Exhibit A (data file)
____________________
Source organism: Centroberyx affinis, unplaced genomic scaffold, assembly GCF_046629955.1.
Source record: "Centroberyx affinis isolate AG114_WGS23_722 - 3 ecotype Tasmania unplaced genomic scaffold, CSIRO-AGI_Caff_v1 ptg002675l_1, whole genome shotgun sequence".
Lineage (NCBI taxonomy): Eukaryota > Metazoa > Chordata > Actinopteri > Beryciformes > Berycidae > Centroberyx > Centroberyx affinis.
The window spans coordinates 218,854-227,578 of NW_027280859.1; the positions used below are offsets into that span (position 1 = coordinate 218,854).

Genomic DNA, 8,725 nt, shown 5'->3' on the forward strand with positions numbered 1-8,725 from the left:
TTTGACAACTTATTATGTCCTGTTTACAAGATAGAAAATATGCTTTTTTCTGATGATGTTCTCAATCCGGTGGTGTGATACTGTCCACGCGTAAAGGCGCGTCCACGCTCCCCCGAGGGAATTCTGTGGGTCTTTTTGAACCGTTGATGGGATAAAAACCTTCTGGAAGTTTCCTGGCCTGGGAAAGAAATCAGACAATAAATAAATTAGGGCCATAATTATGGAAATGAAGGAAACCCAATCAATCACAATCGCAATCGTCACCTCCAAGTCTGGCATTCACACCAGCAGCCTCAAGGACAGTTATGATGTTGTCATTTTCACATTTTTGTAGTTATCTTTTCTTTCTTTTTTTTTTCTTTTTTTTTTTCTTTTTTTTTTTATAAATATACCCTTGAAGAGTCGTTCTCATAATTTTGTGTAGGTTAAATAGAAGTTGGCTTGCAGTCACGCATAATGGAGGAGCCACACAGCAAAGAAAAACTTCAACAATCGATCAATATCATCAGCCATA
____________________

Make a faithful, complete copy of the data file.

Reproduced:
Source organism: Centroberyx affinis, unplaced genomic scaffold, assembly GCF_046629955.1.
Source record: "Centroberyx affinis isolate AG114_WGS23_722 - 3 ecotype Tasmania unplaced genomic scaffold, CSIRO-AGI_Caff_v1 ptg002675l_1, whole genome shotgun sequence".
Lineage (NCBI taxonomy): Eukaryota > Metazoa > Chordata > Actinopteri > Beryciformes > Berycidae > Centroberyx > Centroberyx affinis.
The window spans coordinates 218,854-227,578 of NW_027280859.1; the positions used below are offsets into that span (position 1 = coordinate 218,854).

Genomic DNA, 8,725 nt, shown 5'->3' on the forward strand with positions numbered 1-8,725 from the left:
TTTGACAACTTATTATGTCCTGTTTACAAGATAGAAAATATGCTTTTTTCTGATGATGTTCTCAATCCGGTGGTGTGATACTGTCCACGCGTAAAGGCGCGTCCACGCTCCCCCGAGGGAATTCTGTGGGTCTTTTTGAACCGTTGATGGGATAAAAACCTTCTGGAAGTTTCCTGGCCTGGGAAAGAAATCAGACAATAAATAAATTAGGGCCATAATTATGGAAATGAAGGAAACCCAATCAATCACAATCGCAATCGTCACCTCCAAGTCTGGCATTCACACCAGCAGCCTCAAGGACAGTTATGATGTTGTCATTTTCACATTTTTGTAGTTATCTTTTCTTTCTTTTTTTTTTCTTTTTTTTTTTCTTTTTTTTTTTATAAATATACCCTTGAAGAGTCGTTCTCATAATTTTGTGTAGGTTAAATAGAAGTTGGCTTGCAGTCACGCATAATGGAGGAGCCACACAGCAAAGAAAAACTTCAACAATCGATCAATATCATCAGCCATA